Engr. Emeka Okwuosa, Chairman/GCEO of Oilserv Group, has emphasized the importance of a robust security system and a well-thought-out response plan for safeguarding pipeline assets, insisting that pipeline security extends beyond the protection of physical assets to encompass the safeguarding of technology systems that monitor product flow pressure, asset integrity, billing metrics, and operating procedures.
Dr. Okwuosa made this known at the just concluded Nigeria International Pipeline Technology and Security Conference organized by the Energy and Corporate Africa and Pipelines Professionals Association of Nigeria in Abuja between Monday and Tuesday.
According to him, most times, pipeline operators in the country have had to rely on physical presence to monitor and secure the pipelines.
In his keynote address titled, “A Critical Perspective of an Indigenous Pipeline Operator/Service Company Towards Bolstering Technology and Security in Nigeria’s Pipeline Sector”, the Oilserv boss noted that “pipelines and their associated infrastructure are vital assets within the industry, serving as a critical means for transporting hydrocarbons from production facilities to various destinations, including storage, distribution, and export.
He said, “They play a pivotal role in supplying energy to residential, commercial, and industrial sectors, while also contributing significantly to foreign exchange earnings in producing economies.
“Pipeline assets require substantial capital investment due to the high costs associated with engineering, construction, maintenance, and surveillance.
“These assets are strategically situated, often in challenging terrains, making them susceptible to vandalism and destruction.
“To ensure their long-term functionality, operators must carefully manage pipeline networks, considering cost, technological advancements, geographical challenges, and the specific needs of local communities.
“A strategic approach is necessary to justify investments and uphold the integrity of these vital resources,” Engr. Okwuosa said.
He further maintained that “pipeline security extends beyond the protection of physical assets to encompass the safeguarding of technology systems that monitor product flow pressure, asset integrity, billing metrics, and operating procedures.
“These technology systems are exposed to risks such as cyber-attacks, malware, and acts of vandalism.”
The OilServ Boss therefore emphasised that the implementation of a robust security system and well-thought-out response plan are imperative for safeguarding pipeline assets.
He further stated that this idea entails addressing existing threats, proactively anticipating potential risks, and mobilizing resources to protect these assets.
Dr. Okwuosa emphasized that the primary issues concerning theft within the crude oil pipeline delivery system, particularly the trunk lines responsible for exporting oil, revolve around safeguarding from the wellhead.
He elaborated on this by highlighting the vulnerability of flow lines originating from the wellheads, which transport oil to collection points.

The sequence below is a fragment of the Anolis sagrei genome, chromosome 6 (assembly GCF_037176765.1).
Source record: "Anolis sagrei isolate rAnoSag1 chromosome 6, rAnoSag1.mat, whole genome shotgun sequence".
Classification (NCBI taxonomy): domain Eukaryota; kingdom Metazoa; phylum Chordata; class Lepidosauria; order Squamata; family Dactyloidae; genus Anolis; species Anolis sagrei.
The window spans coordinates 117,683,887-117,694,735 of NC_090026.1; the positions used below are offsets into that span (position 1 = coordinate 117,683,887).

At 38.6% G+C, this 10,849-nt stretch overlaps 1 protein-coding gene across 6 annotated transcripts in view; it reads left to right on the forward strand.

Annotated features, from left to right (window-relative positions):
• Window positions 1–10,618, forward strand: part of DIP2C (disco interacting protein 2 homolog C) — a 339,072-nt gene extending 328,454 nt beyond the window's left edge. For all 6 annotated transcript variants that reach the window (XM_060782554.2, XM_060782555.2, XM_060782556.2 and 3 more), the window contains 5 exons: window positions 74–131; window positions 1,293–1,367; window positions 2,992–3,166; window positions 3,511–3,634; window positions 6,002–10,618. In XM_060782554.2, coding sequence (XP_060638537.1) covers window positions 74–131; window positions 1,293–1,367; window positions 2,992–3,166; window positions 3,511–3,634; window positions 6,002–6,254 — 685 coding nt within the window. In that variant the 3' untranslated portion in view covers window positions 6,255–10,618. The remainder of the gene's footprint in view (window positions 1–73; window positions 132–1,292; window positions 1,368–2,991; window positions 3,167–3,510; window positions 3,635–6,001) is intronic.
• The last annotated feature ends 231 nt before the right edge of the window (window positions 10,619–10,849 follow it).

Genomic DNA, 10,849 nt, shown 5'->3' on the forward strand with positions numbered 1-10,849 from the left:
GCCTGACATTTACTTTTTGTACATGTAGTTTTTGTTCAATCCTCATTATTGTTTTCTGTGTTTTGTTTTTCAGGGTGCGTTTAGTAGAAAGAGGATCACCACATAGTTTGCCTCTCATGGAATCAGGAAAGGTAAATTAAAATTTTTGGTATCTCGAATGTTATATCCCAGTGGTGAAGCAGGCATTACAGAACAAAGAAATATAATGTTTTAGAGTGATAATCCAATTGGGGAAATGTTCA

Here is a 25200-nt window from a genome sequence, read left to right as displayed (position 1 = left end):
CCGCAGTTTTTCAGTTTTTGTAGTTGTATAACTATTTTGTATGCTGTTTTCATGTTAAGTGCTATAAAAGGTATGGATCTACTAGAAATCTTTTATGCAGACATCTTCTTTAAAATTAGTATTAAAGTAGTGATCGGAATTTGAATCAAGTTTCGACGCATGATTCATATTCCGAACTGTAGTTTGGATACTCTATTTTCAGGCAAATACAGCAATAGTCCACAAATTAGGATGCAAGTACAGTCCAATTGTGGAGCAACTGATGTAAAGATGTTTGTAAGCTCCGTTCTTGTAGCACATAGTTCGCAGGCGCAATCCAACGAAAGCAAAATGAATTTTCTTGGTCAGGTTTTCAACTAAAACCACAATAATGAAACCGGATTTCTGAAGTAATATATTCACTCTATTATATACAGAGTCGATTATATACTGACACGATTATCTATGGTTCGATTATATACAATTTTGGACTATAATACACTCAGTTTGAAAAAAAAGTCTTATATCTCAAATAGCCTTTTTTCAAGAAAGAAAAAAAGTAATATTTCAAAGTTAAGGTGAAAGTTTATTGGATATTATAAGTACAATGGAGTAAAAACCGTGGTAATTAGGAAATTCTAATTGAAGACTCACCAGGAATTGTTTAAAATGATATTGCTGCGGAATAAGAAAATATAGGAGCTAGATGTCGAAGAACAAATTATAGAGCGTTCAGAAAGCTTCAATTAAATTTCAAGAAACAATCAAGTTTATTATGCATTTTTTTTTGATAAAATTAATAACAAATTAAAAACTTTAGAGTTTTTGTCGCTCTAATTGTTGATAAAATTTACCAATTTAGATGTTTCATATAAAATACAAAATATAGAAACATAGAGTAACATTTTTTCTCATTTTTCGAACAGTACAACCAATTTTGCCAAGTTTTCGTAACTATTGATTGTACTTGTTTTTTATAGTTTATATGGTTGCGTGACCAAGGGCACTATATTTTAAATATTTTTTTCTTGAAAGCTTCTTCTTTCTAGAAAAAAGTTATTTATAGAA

According to him, these flow lines, many of which were constructed decades ago, lack the modern technological advancements available today.
He said, “Consequently, monitoring pipeline right-of-way involves round-the-clock observation by designated security personnel (military, state security, civil defense, police, and local eyes) and robust technology like drones, telecoms, radar/satellite, and cyber tools.
“This allows for quick response to threats within a safe distance and minimal disruptions to service.
“The absence of a fiber optic detection system in most of these lines necessitates a heavy reliance on physical security (human interventions) measures which is best avoided due to risks of fatigue, panic, judgment errors, limited vision, collusion, and negligence,” he noted.
Engr. Okwuosa therefore recommended the “adoption of EPC technologies for safeguarding pipeline assets during construction, with a focus on engineering codes and specifications.
He further mentioned that technologies like Horizontal Directional Drilling (HDD) and tamper-proof reinforcement, already utilized in advanced countries, offer effective solutions.
He said, “The primary security strategy involves engaging various stakeholders, including the government, host communities, and industry players while upholding minimum maintenance standards. Operators and asset owners must prioritize proper cathodic protection systems to prevent corrosion and maintain pipeline functionality.
“Attacks on pipeline assets serve as valuable learning experiences and often lead to national security concerns, necessitating a coordinated response. Industry leaders should undergo essential training, cooperate, and prioritize the national economy’s well-being over self-interests,” Engr. Okwuosa mentioned.
The OilServ GCEO therefore emphasized that Nigeria’s energy goals depend on efficient crude oil transportation to refineries, export terminals, and gas transportation to the AKK and Nigeria-Morocco Gas Pipelines.
“These infrastructures are vital for economic growth. Security and employment concerns are significant, and monitoring of crude oil pipelines needs improvement.
“Achieving production and export quotas is a key performance metric for operators, and collaboration between industry players and Nigerians is essential,” he noted.